We cannot say for sure that all this happened because of the speech. It’s possible the time had simply come for Ma’s ever-growing influence in China to diminish. Yet, what we can say is that the Chinese government will not allow any individual to hold that much power. In the past years, many of China’s top tech chiefs have been stepping down from their leadership roles amid Beijing’s sweeping crackdown on the sector.

The effects of these crackdowns vary from as inconsequential as not being able to access a favorite pub to billions of dollars being wiped out. The most concerning of all is the state of uncertainty surrounding entrepreneurs and the whole private sector in China. The era which Jack Ma led is over, and what is currently happening in China could shut all the doors to innovation. The China question in the West is ever-growing, and it will most likely be the center of all discussions, be they geo-political or economic.

As Peter Robinson puts it in a recent interview with Peter Thiel, America cannot out-manufacture China and it cannot out-spend China anymore. The only way left is to out-innovate it. It is a fair characterization, even though China has four times the population of its main rival and will most likely have the largest GDP soon. Most metrics seem to indicate that China will lead the 21st century. However, for a country to lead the technological era, it needs to actually lead in technological innovation. China has so far been copying the West in every good step they took, while smartly avoiding the bad ones.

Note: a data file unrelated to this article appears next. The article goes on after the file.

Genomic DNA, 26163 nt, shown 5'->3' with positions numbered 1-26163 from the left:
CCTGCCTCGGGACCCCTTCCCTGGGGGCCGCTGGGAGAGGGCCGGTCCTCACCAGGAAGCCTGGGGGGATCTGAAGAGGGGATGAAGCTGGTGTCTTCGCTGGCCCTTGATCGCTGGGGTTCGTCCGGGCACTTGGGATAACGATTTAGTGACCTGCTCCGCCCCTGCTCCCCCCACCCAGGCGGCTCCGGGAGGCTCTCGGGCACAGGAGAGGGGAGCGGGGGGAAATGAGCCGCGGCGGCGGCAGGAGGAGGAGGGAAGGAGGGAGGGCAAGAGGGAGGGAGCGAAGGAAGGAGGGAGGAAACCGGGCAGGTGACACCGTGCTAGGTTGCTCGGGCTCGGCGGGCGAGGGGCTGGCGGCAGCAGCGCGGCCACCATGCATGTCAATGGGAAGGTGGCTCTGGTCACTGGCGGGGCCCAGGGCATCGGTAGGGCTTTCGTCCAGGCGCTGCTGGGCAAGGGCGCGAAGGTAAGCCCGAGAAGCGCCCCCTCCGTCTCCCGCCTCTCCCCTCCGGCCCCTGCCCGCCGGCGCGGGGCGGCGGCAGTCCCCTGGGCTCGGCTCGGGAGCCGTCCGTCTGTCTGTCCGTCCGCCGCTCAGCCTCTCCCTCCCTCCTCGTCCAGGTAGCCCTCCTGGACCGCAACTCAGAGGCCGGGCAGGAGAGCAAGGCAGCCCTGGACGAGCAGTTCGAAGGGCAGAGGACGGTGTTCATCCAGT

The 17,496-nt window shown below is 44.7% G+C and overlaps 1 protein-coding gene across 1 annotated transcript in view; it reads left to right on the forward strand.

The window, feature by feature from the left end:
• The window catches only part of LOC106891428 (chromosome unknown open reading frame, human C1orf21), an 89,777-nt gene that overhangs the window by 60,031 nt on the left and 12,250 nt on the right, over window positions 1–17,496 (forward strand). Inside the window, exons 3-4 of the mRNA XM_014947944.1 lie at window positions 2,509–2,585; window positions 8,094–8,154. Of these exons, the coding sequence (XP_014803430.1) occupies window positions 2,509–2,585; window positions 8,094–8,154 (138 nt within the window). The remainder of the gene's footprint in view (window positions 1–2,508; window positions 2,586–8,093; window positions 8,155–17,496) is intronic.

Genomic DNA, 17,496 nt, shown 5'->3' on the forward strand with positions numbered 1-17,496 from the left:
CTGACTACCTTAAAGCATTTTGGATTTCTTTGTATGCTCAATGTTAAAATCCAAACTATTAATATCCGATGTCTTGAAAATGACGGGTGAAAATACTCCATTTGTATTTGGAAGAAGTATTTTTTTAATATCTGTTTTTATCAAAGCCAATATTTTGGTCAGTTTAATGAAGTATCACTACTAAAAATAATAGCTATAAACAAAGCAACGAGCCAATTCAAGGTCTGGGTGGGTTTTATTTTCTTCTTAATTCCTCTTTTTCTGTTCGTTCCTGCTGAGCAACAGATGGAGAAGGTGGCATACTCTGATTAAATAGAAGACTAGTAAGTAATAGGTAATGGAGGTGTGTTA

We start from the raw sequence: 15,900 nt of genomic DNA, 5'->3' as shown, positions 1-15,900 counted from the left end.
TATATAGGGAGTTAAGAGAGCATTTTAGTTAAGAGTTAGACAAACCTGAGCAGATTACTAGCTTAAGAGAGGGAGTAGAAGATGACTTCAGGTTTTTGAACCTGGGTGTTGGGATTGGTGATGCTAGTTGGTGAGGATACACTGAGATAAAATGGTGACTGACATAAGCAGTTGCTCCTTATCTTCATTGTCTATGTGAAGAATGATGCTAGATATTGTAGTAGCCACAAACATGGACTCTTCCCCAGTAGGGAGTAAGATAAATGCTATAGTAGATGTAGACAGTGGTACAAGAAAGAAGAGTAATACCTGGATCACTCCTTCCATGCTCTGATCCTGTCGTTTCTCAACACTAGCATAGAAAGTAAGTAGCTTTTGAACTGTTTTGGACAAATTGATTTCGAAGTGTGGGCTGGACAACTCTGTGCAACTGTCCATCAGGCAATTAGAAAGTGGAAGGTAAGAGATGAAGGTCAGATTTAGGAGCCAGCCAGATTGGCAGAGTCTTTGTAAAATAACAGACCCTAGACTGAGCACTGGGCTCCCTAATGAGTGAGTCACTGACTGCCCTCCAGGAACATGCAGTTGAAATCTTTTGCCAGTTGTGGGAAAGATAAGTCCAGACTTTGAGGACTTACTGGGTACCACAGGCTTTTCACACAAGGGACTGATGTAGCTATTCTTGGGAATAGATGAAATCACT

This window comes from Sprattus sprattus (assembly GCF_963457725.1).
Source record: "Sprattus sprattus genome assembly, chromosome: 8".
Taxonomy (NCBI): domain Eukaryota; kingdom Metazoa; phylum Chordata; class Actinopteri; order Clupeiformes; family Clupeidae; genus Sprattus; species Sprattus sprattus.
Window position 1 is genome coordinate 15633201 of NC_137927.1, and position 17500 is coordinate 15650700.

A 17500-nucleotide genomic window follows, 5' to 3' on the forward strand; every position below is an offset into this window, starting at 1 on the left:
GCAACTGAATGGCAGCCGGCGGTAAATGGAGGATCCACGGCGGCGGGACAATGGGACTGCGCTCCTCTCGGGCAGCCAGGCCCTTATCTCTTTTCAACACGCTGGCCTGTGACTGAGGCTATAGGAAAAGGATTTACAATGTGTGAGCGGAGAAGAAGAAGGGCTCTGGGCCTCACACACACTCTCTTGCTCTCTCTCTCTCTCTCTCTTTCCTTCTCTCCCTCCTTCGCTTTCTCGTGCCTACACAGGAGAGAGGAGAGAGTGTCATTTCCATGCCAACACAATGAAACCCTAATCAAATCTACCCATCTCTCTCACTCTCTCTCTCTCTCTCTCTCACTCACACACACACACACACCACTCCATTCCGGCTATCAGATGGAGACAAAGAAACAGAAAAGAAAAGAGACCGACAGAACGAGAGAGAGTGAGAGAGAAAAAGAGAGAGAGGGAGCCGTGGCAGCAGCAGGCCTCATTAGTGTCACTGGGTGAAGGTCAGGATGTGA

What will happen when there is no one to copy? China will stagnate technologically and therefore economically.

With a crackdown cycle in place, the future does not look good for China or Chinese entrepreneurs.

If the Asian giant were to abandon this approach, however, a bounce back has every opportunity to occur. After all, Silicon Valley stands at the center of wokeism, and with all the political failures in California, entrepreneurship seems to shine evergreen.